“Since this innovative partnership began in 2010, hundreds of thousands of uninsured men, women and children have accessed vouchers and received free flu shots,” said HHS Secretary Kathleen Sebelius. “In the face of persistent disparities in influenza vaccination coverage — especially among adults — this initiative is a promising example of how we are working with partners to expand access to important preventive services for our most vulnerable and underserved communities.”
Meijer offers free flu, strep tests and dispenses drugs at some Mich. stores as part of NACDS Foundation-supported study
GRAND RAPIDS, Mich. — With cases of influenza rising across the Midwest, mass-merchandise retailer Meijer is participating in a new study by offering free testing for flu and strep throat at its stores in Michigan and allowing its pharmacists to dispense prescription drugs as necessary under a protocol developed by a physician who’s also involved, the 204-store chain said Wednesday.
Under the program, pharmacists at Meijer’s stores will administer the tests and, in some cases, fill a prescription for flu drugs under a protocol set by a physician participating in a study for which Meijer is collaborating with Ferris State University and the University of Nebraska Medical Center College of Pharmacy to examine the effectiveness of rapid diagnostic testing and the process by which medicines are administered to patients for influenza and strep throat in pharmacies.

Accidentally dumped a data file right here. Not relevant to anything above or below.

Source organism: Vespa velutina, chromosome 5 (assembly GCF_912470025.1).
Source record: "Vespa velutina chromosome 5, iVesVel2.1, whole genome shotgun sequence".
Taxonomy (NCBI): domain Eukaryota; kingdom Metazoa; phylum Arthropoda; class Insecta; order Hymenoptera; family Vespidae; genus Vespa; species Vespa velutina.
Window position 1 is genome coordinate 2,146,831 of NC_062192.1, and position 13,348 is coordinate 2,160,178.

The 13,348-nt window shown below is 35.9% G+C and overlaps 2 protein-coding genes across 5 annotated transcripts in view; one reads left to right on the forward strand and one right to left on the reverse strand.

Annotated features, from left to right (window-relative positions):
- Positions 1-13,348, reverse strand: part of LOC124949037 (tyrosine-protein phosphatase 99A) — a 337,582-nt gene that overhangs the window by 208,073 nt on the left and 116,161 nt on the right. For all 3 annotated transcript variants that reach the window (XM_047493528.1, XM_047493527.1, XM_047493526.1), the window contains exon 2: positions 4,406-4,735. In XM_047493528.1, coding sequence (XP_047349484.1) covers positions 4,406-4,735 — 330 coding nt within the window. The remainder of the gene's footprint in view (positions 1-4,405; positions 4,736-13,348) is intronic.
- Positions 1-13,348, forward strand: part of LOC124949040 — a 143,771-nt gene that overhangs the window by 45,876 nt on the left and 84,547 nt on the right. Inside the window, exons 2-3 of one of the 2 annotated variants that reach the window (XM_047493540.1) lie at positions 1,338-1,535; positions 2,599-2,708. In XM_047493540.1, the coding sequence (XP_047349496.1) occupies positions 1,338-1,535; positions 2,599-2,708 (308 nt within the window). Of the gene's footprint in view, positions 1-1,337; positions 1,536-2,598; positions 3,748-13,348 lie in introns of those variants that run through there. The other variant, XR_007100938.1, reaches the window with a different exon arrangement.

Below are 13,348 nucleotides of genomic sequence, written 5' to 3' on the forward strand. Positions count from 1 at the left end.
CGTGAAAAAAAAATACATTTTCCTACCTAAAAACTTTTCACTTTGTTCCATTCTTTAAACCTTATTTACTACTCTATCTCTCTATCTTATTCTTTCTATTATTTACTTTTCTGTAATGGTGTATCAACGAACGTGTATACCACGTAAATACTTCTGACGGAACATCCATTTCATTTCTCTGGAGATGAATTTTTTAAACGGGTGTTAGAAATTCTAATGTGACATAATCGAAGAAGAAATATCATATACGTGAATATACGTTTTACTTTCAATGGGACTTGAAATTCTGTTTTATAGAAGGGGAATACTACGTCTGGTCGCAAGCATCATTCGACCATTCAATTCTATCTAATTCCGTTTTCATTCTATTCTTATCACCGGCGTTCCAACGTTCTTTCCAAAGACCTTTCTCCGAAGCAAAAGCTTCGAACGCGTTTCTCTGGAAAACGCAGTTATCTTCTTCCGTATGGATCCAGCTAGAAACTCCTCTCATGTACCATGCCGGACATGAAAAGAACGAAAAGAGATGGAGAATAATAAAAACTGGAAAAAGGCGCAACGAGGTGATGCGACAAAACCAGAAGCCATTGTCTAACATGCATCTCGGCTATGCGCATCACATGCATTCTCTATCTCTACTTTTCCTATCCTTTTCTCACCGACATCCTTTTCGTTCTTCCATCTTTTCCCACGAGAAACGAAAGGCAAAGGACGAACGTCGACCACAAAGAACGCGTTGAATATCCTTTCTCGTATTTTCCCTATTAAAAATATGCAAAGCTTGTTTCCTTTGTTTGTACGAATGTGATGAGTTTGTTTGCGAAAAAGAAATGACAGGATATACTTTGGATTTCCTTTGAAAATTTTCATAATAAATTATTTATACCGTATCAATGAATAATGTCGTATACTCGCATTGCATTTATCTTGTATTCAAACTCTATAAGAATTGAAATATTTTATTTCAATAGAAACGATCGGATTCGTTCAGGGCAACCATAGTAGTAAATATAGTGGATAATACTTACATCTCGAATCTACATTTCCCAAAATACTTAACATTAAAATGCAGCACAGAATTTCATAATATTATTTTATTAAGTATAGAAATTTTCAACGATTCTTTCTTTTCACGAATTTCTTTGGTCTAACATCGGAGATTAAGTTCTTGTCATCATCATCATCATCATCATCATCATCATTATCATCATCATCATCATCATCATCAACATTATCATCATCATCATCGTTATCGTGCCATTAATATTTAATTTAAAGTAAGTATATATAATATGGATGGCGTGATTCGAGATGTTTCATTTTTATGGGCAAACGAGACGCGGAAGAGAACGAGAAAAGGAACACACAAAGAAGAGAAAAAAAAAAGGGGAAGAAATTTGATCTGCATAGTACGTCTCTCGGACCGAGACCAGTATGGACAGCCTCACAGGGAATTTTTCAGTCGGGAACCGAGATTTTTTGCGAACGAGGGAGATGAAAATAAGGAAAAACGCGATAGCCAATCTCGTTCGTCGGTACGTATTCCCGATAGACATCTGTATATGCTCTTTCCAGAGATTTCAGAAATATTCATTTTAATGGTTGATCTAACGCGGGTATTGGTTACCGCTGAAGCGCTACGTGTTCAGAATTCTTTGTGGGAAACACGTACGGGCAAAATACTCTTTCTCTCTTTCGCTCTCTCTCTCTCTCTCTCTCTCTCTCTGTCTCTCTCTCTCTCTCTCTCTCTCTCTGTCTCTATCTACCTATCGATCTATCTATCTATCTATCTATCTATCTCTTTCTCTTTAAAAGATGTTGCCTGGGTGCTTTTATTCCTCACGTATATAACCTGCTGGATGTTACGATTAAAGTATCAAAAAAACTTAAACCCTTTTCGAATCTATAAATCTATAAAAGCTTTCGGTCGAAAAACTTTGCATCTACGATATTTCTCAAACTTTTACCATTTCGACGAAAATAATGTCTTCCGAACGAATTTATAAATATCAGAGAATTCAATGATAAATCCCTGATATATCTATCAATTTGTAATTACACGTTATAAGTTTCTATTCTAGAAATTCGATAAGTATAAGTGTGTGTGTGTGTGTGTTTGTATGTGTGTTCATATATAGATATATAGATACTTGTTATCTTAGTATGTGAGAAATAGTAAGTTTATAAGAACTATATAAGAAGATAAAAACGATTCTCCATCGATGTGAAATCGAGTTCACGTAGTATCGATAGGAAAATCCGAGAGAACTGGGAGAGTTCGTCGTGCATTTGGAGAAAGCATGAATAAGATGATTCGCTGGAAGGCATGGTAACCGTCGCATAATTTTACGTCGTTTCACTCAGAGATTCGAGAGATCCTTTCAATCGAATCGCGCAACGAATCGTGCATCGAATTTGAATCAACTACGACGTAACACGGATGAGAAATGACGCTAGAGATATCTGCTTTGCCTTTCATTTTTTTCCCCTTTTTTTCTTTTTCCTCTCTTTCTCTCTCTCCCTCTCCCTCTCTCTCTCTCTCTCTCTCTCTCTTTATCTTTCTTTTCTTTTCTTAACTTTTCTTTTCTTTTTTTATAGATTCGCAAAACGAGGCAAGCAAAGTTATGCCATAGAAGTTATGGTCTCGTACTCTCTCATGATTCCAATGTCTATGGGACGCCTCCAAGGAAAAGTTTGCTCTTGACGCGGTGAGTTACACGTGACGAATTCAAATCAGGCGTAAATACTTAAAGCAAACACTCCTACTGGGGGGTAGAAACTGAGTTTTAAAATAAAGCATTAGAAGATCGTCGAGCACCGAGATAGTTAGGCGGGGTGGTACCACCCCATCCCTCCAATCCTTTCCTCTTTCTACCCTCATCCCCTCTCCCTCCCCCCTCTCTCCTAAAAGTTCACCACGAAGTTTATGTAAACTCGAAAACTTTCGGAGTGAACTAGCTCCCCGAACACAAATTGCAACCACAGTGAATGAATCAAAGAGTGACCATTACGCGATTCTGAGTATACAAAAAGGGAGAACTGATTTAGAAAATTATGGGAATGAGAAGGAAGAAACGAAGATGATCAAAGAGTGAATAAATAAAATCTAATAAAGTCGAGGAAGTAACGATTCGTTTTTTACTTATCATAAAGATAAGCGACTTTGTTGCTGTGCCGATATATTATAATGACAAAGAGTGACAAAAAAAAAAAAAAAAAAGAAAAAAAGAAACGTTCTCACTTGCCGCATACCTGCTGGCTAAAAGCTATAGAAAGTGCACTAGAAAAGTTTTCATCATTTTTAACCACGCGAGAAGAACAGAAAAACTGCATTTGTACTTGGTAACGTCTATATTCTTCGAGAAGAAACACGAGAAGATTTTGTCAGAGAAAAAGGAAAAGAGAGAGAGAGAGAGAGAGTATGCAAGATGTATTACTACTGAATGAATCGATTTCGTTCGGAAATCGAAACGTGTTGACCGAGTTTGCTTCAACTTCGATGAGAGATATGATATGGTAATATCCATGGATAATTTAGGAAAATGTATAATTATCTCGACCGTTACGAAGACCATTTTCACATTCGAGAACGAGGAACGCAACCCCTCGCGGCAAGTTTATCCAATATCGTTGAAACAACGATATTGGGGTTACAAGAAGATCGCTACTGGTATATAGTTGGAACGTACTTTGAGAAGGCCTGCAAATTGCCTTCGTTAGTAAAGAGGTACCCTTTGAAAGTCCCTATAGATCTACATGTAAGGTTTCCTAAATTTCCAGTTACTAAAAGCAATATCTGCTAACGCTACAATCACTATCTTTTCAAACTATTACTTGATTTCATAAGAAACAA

"This is not a replacement of physician services," Meijer VP pharmacy operations Karen Mankowski said. "Increasing accessibility to testing for flu and strep throat and enabling pharmacists to work from those results means that patients might self-treat symptoms less and get better more quickly. That decreases the risk of spreading those common illnesses and allows doctors and nurse practitioners to provide care to patients with more complicated conditions."
Before the study, pharmacists at the retailer underwent a training certification program developed by a team from the two universities and sanctioned by the Michigan Pharmacists Association to administer the noninvasive Clinical Laboratory Improvement Amendment-waived rapid tests.
"Many of us forget how many people come to the pharmacy first anyway when they have symptoms for flu and strep," said UNMC physician and principal study investigator Donald Klepser, who is conducting the study on a grant from the National Association of Chain Drug Stores Foundation. "Stand at your pharmacy during cold and flu season and see how many people ask the pharmacist, ‘What should I take for this?’"